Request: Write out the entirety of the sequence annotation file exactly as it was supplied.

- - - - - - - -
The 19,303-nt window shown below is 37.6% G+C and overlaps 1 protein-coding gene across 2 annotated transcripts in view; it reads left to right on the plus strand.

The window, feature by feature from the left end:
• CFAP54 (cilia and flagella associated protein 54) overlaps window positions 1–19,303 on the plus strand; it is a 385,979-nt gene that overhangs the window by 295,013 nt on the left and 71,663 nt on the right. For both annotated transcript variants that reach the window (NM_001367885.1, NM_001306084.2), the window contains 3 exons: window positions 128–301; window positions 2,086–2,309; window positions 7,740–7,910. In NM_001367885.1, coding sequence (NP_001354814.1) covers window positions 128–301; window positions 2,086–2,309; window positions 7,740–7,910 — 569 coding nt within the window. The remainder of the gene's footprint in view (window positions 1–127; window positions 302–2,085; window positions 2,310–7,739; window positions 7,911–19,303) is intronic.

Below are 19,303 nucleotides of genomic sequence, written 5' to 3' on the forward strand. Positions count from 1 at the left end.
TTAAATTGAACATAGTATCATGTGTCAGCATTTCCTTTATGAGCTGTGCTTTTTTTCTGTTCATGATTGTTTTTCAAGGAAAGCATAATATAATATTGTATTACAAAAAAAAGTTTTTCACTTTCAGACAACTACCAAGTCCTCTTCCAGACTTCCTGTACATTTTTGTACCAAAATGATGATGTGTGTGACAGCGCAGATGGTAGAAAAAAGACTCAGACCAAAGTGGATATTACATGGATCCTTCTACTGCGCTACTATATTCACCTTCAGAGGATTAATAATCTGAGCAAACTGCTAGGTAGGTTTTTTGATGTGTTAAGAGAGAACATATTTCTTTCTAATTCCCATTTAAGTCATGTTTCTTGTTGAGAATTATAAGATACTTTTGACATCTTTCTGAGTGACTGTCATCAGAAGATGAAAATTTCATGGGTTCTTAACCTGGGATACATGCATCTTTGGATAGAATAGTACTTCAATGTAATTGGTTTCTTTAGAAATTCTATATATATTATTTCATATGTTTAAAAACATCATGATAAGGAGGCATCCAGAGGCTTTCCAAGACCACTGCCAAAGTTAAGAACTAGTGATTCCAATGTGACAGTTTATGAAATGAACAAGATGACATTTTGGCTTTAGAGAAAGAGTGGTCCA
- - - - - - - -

The 19,303-nt window shown below is 37.6% G+C and overlaps 1 protein-coding gene across 2 annotated transcripts in view; it reads left to right on the plus strand.

The window, feature by feature from the left end:
• CFAP54 (cilia and flagella associated protein 54) overlaps window positions 1–19,303 on the plus strand; it is a 385,979-nt gene that overhangs the window by 295,013 nt on the left and 71,663 nt on the right. For both annotated transcript variants that reach the window (NM_001367885.1, NM_001306084.2), the window contains 3 exons: window positions 128–301; window positions 2,086–2,309; window positions 7,740–7,910. In NM_001367885.1, coding sequence (NP_001354814.1) covers window positions 128–301; window positions 2,086–2,309; window positions 7,740–7,910 — 569 coding nt within the window. The remainder of the gene's footprint in view (window positions 1–127; window positions 302–2,085; window positions 2,310–7,739; window positions 7,911–19,303) is intronic.

Below are 19,303 nucleotides of genomic sequence, written 5' to 3' on the forward strand. Positions count from 1 at the left end.
TTAAATTGAACATAGTATCATGTGTCAGCATTTCCTTTATGAGCTGTGCTTTTTTTCTGTTCATGATTGTTTTTCAAGGAAAGCATAATATAATATTGTATTACAAAAAAAAGTTTTTCACTTTCAGACAACTACCAAGTCCTCTTCCAGACTTCCTGTACATTTTTGTACCAAAATGATGATGTGTGTGACAGCGCAGATGGTAGAAAAAAGACTCAGACCAAAGTGGATATTACATGGATCCTTCTACTGCGCTACTATATTCACCTTCAGAGGATTAATAATCTGAGCAAACTGCTAGGTAGGTTTTTTGATGTGTTAAGAGAGAACATATTTCTTTCTAATTCCCATTTAAGTCATGTTTCTTGTTGAGAATTATAAGATACTTTTGACATCTTTCTGAGTGACTGTCATCAGAAGATGAAAATTTCATGGGTTCTTAACCTGGGATACATGCATCTTTGGATAGAATAGTACTTCAATGTAATTGGTTTCTTTAGAAATTCTATATATATTATTTCATATGTTTAAAAACATCATGATAAGGAGGCATCCAGAGGCTTTCCAAGACCACTGCCAAAGTTAAGAACTAGTGATTCCAATGTGACAGTTTATGAAATGAACAAGATGACATTTTGGCTTTAGAGAAAGAGTGGTCCA